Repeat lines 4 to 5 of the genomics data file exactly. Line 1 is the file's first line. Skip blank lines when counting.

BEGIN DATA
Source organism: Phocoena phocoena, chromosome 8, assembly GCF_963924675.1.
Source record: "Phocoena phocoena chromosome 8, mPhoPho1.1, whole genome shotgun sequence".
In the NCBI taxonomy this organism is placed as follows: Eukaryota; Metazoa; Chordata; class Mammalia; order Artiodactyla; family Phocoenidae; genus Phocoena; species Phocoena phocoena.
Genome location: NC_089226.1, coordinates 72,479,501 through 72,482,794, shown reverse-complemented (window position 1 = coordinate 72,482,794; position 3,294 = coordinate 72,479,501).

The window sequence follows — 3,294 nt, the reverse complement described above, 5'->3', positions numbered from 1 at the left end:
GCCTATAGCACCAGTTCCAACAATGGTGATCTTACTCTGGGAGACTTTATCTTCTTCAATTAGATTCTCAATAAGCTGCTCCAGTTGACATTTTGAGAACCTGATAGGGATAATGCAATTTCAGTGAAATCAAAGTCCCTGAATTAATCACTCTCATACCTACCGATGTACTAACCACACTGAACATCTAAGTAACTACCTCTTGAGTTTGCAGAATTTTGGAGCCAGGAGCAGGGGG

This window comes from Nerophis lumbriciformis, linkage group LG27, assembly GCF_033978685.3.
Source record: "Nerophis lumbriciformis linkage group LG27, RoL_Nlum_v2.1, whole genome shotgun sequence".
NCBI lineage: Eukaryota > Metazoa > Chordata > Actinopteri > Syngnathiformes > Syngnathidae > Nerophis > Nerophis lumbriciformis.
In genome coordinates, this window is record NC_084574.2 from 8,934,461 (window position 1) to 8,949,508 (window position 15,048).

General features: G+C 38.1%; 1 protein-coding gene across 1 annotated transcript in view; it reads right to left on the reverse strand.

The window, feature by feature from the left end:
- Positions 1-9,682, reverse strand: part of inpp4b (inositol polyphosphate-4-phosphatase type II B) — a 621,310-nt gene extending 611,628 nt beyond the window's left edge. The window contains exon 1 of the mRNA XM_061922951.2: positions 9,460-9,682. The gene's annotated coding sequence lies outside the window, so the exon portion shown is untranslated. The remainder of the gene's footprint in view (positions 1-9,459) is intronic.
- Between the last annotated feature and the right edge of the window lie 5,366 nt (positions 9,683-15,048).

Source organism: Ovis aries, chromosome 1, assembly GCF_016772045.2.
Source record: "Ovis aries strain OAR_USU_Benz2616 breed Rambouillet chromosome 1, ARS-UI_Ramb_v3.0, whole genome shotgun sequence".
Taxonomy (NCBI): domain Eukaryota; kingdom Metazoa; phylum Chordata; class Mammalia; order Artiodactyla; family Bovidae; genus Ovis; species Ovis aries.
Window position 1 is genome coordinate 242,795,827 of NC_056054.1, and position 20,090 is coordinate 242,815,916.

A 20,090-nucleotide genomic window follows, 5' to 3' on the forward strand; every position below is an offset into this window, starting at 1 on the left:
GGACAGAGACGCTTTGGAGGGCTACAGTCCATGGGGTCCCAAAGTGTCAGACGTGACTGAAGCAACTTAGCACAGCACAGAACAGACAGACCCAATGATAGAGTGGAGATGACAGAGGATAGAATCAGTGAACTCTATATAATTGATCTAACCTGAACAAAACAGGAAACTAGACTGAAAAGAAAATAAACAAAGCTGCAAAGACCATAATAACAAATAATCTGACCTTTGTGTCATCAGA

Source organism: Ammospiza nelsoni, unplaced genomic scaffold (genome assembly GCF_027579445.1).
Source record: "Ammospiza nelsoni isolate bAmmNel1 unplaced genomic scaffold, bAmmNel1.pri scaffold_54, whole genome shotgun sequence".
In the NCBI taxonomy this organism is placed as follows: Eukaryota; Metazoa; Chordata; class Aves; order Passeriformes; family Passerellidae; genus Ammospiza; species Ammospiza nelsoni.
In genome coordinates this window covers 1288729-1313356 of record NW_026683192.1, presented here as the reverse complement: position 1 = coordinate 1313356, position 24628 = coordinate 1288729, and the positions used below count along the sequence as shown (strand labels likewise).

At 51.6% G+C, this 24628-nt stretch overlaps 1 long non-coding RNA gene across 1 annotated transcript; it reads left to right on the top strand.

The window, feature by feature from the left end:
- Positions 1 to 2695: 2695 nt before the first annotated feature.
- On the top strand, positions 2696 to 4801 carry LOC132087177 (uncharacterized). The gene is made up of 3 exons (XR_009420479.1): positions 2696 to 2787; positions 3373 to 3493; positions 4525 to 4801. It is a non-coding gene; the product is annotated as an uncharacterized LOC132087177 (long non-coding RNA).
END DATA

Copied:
Genome location: NC_089226.1, coordinates 72,479,501 through 72,482,794, shown reverse-complemented (window position 1 = coordinate 72,482,794; position 3,294 = coordinate 72,479,501).

The window sequence follows — 3,294 nt, the reverse complement described above, 5'->3', positions numbered from 1 at the left end: